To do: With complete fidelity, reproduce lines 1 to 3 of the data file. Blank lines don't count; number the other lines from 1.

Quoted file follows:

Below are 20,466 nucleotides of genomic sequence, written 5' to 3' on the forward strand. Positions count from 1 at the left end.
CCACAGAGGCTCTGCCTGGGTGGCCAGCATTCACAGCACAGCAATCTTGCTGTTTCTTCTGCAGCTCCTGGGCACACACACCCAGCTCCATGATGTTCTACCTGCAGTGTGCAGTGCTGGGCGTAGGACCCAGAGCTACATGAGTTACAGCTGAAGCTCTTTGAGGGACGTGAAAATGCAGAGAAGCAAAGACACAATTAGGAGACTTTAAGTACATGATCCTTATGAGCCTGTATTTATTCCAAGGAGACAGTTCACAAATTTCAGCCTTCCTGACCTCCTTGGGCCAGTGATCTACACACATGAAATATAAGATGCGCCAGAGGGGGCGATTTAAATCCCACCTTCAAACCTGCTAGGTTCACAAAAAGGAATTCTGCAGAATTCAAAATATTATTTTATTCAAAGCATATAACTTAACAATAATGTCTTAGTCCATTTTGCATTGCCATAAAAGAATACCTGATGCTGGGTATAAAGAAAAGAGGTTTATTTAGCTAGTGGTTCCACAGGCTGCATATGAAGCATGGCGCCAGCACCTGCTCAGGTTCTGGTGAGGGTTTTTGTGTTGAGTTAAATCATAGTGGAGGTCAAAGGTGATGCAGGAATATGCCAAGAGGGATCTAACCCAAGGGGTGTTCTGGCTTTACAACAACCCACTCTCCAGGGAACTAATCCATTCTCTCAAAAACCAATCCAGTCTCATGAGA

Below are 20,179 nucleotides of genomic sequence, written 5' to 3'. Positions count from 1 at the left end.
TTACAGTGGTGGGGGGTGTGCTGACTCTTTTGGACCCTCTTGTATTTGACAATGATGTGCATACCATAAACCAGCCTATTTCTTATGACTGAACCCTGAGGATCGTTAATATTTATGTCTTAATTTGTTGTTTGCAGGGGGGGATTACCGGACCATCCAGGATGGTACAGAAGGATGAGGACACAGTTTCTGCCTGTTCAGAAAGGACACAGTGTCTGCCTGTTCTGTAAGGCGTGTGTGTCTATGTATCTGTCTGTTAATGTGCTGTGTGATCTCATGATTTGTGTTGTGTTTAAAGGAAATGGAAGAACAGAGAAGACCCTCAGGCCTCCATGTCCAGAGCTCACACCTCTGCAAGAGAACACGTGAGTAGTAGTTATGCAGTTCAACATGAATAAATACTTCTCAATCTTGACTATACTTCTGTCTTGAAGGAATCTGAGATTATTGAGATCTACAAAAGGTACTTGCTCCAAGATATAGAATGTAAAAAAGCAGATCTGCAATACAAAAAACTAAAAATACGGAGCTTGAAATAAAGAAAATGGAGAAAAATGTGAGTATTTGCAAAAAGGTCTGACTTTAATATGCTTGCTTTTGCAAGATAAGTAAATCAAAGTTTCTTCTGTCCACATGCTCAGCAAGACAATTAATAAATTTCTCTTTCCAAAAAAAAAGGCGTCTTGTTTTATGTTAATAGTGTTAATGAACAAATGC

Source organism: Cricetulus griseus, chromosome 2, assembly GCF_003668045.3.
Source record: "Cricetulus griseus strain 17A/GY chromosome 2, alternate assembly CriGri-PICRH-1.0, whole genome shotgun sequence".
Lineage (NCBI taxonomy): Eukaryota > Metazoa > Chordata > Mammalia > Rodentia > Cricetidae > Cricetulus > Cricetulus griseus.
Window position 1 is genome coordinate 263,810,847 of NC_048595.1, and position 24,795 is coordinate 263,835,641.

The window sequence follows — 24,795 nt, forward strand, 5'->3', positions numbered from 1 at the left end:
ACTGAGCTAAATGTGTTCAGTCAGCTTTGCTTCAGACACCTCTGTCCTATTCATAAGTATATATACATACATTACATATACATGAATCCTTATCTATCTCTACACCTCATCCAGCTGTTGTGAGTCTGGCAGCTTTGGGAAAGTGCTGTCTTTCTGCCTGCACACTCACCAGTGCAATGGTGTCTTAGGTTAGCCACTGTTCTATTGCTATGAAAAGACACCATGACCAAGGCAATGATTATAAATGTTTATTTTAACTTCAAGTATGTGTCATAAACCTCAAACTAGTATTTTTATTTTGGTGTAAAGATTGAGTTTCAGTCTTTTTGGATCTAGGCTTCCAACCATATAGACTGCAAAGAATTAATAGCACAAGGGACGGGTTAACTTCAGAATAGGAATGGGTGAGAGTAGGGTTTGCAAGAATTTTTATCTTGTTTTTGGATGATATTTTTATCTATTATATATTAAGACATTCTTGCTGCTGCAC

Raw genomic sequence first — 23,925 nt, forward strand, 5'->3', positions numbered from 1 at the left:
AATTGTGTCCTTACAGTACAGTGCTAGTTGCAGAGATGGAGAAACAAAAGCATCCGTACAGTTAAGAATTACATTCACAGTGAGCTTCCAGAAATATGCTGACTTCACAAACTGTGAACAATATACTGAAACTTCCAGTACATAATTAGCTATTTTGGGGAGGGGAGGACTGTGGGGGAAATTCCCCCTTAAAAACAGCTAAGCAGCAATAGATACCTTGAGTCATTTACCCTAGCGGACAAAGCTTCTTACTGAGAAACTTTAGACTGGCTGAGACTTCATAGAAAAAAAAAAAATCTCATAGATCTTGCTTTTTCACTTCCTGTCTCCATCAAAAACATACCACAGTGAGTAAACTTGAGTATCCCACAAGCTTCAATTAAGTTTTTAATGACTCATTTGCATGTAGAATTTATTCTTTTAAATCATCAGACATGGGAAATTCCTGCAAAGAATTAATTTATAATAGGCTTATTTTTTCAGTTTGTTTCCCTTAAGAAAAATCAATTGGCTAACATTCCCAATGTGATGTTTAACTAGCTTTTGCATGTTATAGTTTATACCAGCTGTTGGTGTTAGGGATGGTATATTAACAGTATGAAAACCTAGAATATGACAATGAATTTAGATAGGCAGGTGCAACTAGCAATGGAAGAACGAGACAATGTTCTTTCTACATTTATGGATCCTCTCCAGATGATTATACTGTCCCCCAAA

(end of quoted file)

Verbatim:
Below are 20,466 nucleotides of genomic sequence, written 5' to 3' on the forward strand. Positions count from 1 at the left end.
CCACAGAGGCTCTGCCTGGGTGGCCAGCATTCACAGCACAGCAATCTTGCTGTTTCTTCTGCAGCTCCTGGGCACACACACCCAGCTCCATGATGTTCTACCTGCAGTGTGCAGTGCTGGGCGTAGGACCCAGAGCTACATGAGTTACAGCTGAAGCTCTTTGAGGGACGTGAAAATGCAGAGAAGCAAAGACACAATTAGGAGACTTTAAGTACATGATCCTTATGAGCCTGTATTTATTCCAAGGAGACAGTTCACAAATTTCAGCCTTCCTGACCTCCTTGGGCCAGTGATCTACACACATGAAATATAAGATGCGCCAGAGGGGGCGATTTAAATCCCACCTTCAAACCTGCTAGGTTCACAAAAAGGAATTCTGCAGAATTCAAAATATTATTTTATTCAAAGCATATAACTTAACAATAATGTCTTAGTCCATTTTGCATTGCCATAAAAGAATACCTGATGCTGGGTATAAAGAAAAGAGGTTTATTTAGCTAGTGGTTCCACAGGCTGCATATGAAGCATGGCGCCAGCACCTGCTCAGGTTCTGGTGAGGGTTTTTGTGTTGAGTTAAATCATAGTGGAGGTCAAAGGTGATGCAGGAATATGCCAAGAGGGATCTAACCCAAGGGGTGTTCTGGCTTTACAACAACCCACTCTCCAGGGAACTAATCCATTCTCTCAAAAACCAATCCAGTCTCATGAGA

Below are 20,179 nucleotides of genomic sequence, written 5' to 3'. Positions count from 1 at the left end.